and that is the posterior aspect of
that is gonna be upper pole of L4
and two-thirds of way between PSIS and
that point, it's gonna be upper pole L3
So these are the upper and lower pole lumbar
points and the posterior aspect of the pelvis.
You also have the piriformis tender
point, so here is the sacrum.
In the middle of the sacrum,
you could have a tender point
connecting from this piriformis muscle to the greater
trochanter so usually in between this region,
you might be able to find a piriformis
tender point and then on the sacrum itself,
by the ileus and the sacrococcygeal junction, you
could find a high ilium flare up tender point.
So again applying the principles of counterstrain,
we're gonna go through all the steps,
let's establsh a pain scale,
hold the point for 90 seconds
and then turn them slowly, we're gonna focus
more on the final positioning for these points.
So for upper pole L5, what you're gonna
do is you're gonna stand opposite to the side
of the tender point cause final positioning for
the upper pole L5 is hip extension and ADduction
so it's easy to ADduct the leg when
you're standing on the opposite side.
So I'm gonna have you pick up your knee a
little bit, I'm just gonna hold on to the leg
and once I have control of the leg I'm
going to extend and ADduct the hip
You might have to fine tune with a
little bit of internal external rotation
but this would be the general final
positioning for upper pole L5.
For upper pole L4 and L3, they both
have the same starting position
where we're going to stand on the same
side because upper pole L3 and L4
both involve extension and ADduction so I'm gonna
stand on the same side of the tender point,
I'm going to extend the ipsilateral
leg and I'm gonna ABduct - great.
L4 might require a little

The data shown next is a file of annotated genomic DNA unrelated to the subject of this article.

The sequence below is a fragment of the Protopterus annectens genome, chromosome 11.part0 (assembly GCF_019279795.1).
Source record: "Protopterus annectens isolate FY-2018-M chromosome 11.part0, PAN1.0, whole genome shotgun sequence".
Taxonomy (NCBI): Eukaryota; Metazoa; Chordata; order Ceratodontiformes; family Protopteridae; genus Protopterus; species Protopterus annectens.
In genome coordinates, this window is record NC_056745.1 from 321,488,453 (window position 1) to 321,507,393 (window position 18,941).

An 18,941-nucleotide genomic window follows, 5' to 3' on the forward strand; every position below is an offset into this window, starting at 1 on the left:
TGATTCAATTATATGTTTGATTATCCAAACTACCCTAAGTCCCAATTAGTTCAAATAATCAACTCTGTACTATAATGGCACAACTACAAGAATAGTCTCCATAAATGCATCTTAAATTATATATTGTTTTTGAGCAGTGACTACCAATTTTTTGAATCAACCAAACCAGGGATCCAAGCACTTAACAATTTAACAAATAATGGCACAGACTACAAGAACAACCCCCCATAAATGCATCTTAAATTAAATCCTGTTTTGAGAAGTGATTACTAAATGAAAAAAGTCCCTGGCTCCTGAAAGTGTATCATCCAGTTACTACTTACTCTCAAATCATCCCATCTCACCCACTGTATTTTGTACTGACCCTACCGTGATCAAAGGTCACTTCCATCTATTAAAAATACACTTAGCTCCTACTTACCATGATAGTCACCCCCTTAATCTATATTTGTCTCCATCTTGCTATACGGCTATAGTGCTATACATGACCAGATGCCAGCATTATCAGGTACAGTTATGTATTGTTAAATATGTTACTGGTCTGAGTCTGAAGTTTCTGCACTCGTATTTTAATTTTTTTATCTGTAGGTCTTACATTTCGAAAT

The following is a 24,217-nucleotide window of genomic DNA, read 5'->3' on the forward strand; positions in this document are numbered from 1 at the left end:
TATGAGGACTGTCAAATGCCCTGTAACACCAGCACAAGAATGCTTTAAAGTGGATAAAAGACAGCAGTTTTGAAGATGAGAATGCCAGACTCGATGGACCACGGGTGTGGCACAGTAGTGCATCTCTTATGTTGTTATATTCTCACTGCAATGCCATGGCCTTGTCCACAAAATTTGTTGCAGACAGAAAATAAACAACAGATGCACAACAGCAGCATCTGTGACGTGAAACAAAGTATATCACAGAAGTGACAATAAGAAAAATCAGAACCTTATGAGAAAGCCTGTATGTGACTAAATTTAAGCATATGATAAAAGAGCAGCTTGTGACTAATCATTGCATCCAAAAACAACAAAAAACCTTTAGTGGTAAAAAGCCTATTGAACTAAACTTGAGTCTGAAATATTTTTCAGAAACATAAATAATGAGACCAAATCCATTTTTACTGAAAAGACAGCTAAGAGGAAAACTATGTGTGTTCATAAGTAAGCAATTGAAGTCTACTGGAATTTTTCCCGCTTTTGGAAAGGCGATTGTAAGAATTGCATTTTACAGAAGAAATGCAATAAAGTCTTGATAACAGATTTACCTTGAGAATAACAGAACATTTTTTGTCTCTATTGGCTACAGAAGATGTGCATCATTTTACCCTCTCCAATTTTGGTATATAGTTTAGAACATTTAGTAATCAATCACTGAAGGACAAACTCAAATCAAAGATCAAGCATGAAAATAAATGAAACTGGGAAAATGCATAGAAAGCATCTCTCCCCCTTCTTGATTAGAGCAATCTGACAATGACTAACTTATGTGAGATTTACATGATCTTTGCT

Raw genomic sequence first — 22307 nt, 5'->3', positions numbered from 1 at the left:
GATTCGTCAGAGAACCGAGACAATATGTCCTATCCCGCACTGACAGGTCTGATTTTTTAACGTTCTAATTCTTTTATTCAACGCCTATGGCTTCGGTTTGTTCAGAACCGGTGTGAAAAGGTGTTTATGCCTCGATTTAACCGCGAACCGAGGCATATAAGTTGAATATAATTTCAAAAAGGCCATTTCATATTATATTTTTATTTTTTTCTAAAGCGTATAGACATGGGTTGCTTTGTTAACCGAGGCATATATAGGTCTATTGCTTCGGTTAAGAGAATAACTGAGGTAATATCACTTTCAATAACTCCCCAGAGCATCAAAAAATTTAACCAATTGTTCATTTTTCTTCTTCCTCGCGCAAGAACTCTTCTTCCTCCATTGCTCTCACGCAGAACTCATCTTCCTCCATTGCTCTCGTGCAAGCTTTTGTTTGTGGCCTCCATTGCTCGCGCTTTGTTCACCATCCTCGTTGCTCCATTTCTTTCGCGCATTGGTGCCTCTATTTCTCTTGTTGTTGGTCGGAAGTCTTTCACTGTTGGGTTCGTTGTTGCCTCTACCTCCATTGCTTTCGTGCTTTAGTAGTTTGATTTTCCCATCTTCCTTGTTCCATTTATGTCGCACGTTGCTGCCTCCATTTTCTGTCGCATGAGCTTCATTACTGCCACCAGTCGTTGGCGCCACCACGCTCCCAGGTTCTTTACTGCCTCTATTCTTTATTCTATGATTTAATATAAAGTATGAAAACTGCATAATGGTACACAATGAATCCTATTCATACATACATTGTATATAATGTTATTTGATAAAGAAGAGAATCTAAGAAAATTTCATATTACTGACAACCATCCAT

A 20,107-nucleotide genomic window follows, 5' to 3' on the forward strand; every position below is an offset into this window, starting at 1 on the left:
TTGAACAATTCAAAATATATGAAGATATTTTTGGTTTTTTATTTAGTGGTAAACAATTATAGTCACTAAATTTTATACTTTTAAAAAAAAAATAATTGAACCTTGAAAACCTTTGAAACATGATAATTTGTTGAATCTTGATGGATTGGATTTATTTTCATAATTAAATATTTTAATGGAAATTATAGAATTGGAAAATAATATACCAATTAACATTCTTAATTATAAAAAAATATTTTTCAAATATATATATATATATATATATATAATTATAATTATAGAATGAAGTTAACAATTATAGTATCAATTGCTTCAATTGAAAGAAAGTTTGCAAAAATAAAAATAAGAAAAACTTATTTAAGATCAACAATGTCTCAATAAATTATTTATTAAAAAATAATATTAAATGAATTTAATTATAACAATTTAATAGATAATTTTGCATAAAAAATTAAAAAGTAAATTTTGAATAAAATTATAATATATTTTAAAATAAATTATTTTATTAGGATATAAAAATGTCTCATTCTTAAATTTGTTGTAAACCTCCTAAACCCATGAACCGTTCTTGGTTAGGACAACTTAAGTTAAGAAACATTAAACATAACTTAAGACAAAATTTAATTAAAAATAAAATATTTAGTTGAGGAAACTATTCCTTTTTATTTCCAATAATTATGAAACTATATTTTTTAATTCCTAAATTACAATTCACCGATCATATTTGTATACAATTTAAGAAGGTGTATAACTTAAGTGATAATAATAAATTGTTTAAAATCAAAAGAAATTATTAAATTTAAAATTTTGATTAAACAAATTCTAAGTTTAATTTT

less ABduction than L3
and then you could fine tune with
external and internal rotation
so positioning for L3-L4, upper
pole L3-L4 is extension, ABduction
and fine tuning with the external
rotation or internal rotation.
In this position, external rotation
is when the toes kinda point out,
and internal rotation is when the
toes kinda point more medially
so external rotation and internal rotation.
So the piriformis muscle attaches from the sacrum,
the middle of the sacrum to the greater trochanter
So the tender point usually wll rise
somewhere between its atachments,
usually within the muscle belly.
So to treat the piriformis counterstrain point, what
we're going to do is start in an inital position
where you're taking it through
its action on the muscles.
Remember the piriformis muscle will
flex and externally rotate the hip
so what we're going to do is flex
the hip up and externally rotate
and usually the final position here will
give you a shape of the P with the legs
so it helps you remember the piriformis points,
you're gonna make a letter P with the legs
and so this usually is the
initial starting position.
Sometimes you could fine tune with a little bit of internal
or external rotation to treat it but most of the time
you might have to just add more flexion if the patient
still doesn't reach a mobile point with the treatments.
Counterstrain to treat the high ilium
flare out or better known as HIFO
So the point is gonna be close to the
sacroileus or between the sacrum and the coccyx
And so when we're treating the points,
what we're gonna do is we're gonna stand
opposite from the point because the
treatment is to extend and ADduct the hip
so w'ere going to find a point, we're
going to stand opposite from it
so here I'm treating a point
more by the right ILA
I'm gonna bring the hip up into extension
and then gently ADduct the hip
and so this will be the final
positioning for a high ilium flare out
Counterstrain for Lower Pole L5.
So for lower pole L5 the motion is gona be flexion,
ADduction and external rotation for positioning
so what we're going do is that we're going to
take the leg, I want to bring it down into flexion
and then we're going to ADduct
the knee towards the table
and then we're going to internally rotate by
bringing the ankle a little bit more lateral
and so this would be the final
positioning for lower pole L5.
of course having the position in a seated position will
help you with holding the position for 90 seconds.